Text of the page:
2015 — Year 2 of rebuild
With a massively downgraded lineup in 2015 (only Freeman, Simmons and Johnson remained from the season prior), Seitzer’s first year with the Braves was far from magical. Finishing 4th in the division with just 67 wins, even the then-25-year-old Freeman couldn’t carry the Braves punchless offense. His 18 home runs in ’15 was a team-high, as only Freeman, Adonis Garcia, and Cameron Maybin finished the year with double-digit home run totals. The run environment in the majors was drastically different then, but the Braves ranked last in runs, home runs, SLG%, and wRC+ that season. Even worse, there was no sign of any future improvements in the power department, given the Braves posted a 24.9% hard-hit rate, also the worst in the majors. Overall, this was a lineup that simply lacked any thump, and with the team’s incredibly young starting rotation (that year, the staff’s average age was 23.5-years-old), it was the perfect mixture for a disaster season, as well as the fewest wins in 25 years.
2016 — Year 3 of rebuild
Seitzer didn’t get much help in 2016, though the additions of catcher Tyler Flowers, outfielder Matt Kemp and a full-season from Garcia at third provided a little pop in the lineup (plus a 14-homer season by Nick Markakis). Acquiring the defensive wizard, Ender Inciarte, also gave the Braves’ lineup more length and speed, as the former D-Back hit .291 with 16 steals in his first year with the Braves. But despite a breakout year from Freeman (34 HR / 91 RBI), the team was still one of the worst offensive groups in the majors. Again, last in runs, last in homers and an overall 86 wRC+ (28th) meant non-contention for the Braves in ’16. However, young guys like Dansby Swanson, Johan Camargo, and Ozzie Albies were just a year away, and a fresh young group of prospects was just what Seitzer and the Braves needed.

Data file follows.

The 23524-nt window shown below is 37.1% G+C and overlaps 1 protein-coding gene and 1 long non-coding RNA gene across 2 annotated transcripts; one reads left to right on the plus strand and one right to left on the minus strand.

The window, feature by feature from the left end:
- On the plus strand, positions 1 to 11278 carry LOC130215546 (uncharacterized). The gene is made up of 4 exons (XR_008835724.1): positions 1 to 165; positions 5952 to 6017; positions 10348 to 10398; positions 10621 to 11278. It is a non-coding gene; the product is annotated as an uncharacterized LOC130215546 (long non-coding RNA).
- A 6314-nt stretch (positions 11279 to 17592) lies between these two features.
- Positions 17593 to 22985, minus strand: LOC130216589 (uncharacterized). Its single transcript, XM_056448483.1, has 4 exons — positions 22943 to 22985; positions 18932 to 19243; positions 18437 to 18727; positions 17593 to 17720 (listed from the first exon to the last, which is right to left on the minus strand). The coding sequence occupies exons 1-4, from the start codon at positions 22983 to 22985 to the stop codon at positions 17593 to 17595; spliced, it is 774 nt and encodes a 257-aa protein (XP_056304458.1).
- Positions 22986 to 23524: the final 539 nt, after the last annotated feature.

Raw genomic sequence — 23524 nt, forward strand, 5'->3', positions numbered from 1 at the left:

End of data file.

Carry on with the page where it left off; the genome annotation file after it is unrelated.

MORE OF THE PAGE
2017 — Year 4 of rebuild
The foundation Seitzer had been constructing over the last two seasons finally started showing up on the stat sheet for several players within the Braves’ lineup during the 2017 season. Flowers had the year of his life and put up 4.5 WAR, thanks to more contact and fewer strikeouts; Brandon Phillips came over from the Reds and hit .291 with 11 homers; Inciarte started squaring up the ball more and slugged 11 homers as well (he had just 13 spread out over his last three seasons before that); Kemp, as bad as he was on defense, stopped chasing bad pitches as often and managed 19 home runs despite only playing in 115 games. Perhaps most impressive, though, was the seamless transition Matt Adams had once acquired from the Cardinals in May of that season (to fill-in for an injured Freeman).
Seitzer was also able to work with some young talent in 2017 finally. Because of all the losing, the Braves started landing much better draft picks, and the development of the organization’s prospects was moving along nicely. Albies, then 20-years-old, got in 57 games for the Braves down the stretch and showed plenty of promise with a .810 OPS. Camargo covered third base and shortstop beautifully while hitting .299. Even failed Royals prospect Lane Adams joined in on the fun and posted a .807 OPS in 85 games.